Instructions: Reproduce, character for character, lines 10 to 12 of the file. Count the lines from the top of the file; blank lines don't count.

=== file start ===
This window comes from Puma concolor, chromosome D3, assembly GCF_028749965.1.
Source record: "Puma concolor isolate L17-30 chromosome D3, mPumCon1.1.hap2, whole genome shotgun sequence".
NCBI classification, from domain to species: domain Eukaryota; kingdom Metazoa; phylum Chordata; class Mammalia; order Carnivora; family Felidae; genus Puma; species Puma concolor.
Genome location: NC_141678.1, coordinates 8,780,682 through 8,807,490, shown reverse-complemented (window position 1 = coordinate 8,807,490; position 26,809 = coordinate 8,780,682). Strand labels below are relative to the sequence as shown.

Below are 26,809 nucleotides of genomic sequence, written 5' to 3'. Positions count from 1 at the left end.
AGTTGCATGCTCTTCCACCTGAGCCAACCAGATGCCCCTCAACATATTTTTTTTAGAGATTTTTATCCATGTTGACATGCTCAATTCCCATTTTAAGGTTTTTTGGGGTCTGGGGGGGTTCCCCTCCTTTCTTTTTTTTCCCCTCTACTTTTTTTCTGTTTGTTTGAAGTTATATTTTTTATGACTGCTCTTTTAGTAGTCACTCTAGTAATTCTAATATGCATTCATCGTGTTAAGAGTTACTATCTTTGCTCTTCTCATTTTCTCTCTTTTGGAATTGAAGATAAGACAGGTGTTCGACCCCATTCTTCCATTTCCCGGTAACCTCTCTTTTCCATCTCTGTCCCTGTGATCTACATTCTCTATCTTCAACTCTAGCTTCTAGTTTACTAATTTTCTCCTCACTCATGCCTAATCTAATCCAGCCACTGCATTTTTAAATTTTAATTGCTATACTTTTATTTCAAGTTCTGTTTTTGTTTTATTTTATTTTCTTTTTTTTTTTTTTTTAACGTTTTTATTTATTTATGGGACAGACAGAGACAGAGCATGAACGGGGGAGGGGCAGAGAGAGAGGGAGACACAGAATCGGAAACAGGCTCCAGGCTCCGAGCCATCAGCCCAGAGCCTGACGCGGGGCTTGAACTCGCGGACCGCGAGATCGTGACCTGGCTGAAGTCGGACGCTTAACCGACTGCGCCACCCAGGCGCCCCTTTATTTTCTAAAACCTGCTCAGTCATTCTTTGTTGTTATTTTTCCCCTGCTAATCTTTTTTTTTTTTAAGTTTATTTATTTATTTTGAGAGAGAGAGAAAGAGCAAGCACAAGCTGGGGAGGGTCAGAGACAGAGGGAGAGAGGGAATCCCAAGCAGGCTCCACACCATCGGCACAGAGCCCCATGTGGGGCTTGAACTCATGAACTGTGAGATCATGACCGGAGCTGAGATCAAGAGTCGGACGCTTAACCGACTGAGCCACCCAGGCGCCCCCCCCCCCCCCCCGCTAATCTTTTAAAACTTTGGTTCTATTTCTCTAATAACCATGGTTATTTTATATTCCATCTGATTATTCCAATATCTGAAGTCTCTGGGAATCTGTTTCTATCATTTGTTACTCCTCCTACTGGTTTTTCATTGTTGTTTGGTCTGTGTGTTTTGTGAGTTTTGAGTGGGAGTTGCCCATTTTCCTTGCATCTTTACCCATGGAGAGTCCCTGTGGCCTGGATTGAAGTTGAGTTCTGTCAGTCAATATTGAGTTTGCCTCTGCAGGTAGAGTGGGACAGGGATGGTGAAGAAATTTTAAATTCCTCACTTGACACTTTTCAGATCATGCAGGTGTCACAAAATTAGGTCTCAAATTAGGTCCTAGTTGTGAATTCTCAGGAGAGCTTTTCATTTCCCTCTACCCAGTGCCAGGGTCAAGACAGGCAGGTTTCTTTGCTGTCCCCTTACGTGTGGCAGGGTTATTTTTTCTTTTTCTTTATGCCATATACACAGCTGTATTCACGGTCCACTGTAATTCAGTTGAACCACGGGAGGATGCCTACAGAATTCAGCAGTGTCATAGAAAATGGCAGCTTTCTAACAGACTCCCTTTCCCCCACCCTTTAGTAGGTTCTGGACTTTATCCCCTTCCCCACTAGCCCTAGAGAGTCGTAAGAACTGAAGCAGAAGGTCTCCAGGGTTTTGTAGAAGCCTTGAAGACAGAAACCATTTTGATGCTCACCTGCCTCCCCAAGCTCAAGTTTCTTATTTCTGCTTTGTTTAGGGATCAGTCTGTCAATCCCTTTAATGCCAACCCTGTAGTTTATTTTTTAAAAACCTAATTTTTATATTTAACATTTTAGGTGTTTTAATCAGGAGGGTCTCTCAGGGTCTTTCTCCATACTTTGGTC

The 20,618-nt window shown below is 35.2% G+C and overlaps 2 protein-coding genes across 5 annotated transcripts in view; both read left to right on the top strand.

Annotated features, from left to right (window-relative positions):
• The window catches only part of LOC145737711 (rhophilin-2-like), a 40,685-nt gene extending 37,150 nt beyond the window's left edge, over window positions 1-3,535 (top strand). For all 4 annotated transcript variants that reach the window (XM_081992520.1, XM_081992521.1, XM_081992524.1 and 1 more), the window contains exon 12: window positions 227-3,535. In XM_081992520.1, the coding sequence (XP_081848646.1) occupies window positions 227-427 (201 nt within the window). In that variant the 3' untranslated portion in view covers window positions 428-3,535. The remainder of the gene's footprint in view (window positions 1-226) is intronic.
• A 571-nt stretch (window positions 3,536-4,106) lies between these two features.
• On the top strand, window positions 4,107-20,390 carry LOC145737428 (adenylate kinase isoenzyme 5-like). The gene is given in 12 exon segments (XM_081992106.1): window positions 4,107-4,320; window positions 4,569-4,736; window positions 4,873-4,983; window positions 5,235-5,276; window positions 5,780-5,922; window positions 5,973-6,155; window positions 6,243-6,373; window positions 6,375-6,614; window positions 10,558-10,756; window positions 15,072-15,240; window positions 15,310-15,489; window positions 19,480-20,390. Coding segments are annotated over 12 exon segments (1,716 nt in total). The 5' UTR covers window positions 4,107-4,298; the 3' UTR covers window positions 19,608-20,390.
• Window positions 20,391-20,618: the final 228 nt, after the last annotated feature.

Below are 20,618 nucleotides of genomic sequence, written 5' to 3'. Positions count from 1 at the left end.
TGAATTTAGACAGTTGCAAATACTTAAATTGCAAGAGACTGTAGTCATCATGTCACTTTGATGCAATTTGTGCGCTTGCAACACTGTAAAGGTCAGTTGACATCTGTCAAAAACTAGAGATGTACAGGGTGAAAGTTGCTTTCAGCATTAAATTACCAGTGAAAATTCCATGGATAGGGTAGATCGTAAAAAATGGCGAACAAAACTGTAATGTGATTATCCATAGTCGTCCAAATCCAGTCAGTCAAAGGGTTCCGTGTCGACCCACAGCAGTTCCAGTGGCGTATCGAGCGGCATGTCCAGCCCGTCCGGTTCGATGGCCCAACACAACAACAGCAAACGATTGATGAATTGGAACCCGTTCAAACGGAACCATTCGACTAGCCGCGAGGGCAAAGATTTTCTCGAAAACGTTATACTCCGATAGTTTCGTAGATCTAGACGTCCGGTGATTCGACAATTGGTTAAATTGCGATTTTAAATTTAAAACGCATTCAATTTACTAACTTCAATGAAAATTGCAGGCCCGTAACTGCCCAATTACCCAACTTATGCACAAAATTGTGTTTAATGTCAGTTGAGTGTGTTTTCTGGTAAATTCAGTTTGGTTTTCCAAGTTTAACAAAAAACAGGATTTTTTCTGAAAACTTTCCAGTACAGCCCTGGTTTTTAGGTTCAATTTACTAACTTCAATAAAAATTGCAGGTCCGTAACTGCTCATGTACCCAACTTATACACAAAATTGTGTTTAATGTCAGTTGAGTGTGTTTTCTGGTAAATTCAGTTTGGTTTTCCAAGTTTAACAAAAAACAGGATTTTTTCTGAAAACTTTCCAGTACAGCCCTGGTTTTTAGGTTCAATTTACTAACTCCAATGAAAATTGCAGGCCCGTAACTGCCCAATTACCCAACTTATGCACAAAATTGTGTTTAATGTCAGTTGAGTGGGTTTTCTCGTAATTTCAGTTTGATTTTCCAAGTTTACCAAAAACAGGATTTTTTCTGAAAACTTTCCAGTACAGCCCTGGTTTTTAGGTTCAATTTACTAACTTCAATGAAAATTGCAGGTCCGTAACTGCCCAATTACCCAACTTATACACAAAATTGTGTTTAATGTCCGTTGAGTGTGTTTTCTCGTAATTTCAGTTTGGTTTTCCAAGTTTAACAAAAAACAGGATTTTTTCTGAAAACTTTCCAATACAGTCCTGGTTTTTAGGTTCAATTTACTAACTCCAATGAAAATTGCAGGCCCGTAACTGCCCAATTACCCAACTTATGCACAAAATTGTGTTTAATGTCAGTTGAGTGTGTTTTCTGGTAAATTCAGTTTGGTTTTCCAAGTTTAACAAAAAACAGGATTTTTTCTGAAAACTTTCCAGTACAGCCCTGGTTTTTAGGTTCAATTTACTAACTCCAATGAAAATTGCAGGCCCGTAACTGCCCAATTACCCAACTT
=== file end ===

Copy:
• A 571-nt stretch (window positions 3,536-4,106) lies between these two features.
• On the top strand, window positions 4,107-20,390 carry LOC145737428 (adenylate kinase isoenzyme 5-like). The gene is given in 12 exon segments (XM_081992106.1): window positions 4,107-4,320; window positions 4,569-4,736; window positions 4,873-4,983; window positions 5,235-5,276; window positions 5,780-5,922; window positions 5,973-6,155; window positions 6,243-6,373; window positions 6,375-6,614; window positions 10,558-10,756; window positions 15,072-15,240; window positions 15,310-15,489; window positions 19,480-20,390. Coding segments are annotated over 12 exon segments (1,716 nt in total). The 5' UTR covers window positions 4,107-4,298; the 3' UTR covers window positions 19,608-20,390.
• Window positions 20,391-20,618: the final 228 nt, after the last annotated feature.